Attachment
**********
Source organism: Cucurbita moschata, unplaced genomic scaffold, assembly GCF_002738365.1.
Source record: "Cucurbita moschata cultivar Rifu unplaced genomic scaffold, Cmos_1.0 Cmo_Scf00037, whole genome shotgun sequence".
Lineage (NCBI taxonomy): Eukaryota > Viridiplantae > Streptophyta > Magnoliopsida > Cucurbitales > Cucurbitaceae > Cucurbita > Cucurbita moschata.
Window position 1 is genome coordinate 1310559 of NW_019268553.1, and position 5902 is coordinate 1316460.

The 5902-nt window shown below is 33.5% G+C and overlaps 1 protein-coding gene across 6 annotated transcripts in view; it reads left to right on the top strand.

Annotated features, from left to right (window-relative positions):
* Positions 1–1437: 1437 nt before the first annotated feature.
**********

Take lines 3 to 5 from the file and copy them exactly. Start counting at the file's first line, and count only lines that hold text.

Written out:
Lineage (NCBI taxonomy): Eukaryota > Viridiplantae > Streptophyta > Magnoliopsida > Cucurbitales > Cucurbitaceae > Cucurbita > Cucurbita moschata.
Window position 1 is genome coordinate 1310559 of NW_019268553.1, and position 5902 is coordinate 1316460.

The 5902-nt window shown below is 33.5% G+C and overlaps 1 protein-coding gene across 6 annotated transcripts in view; it reads left to right on the top strand.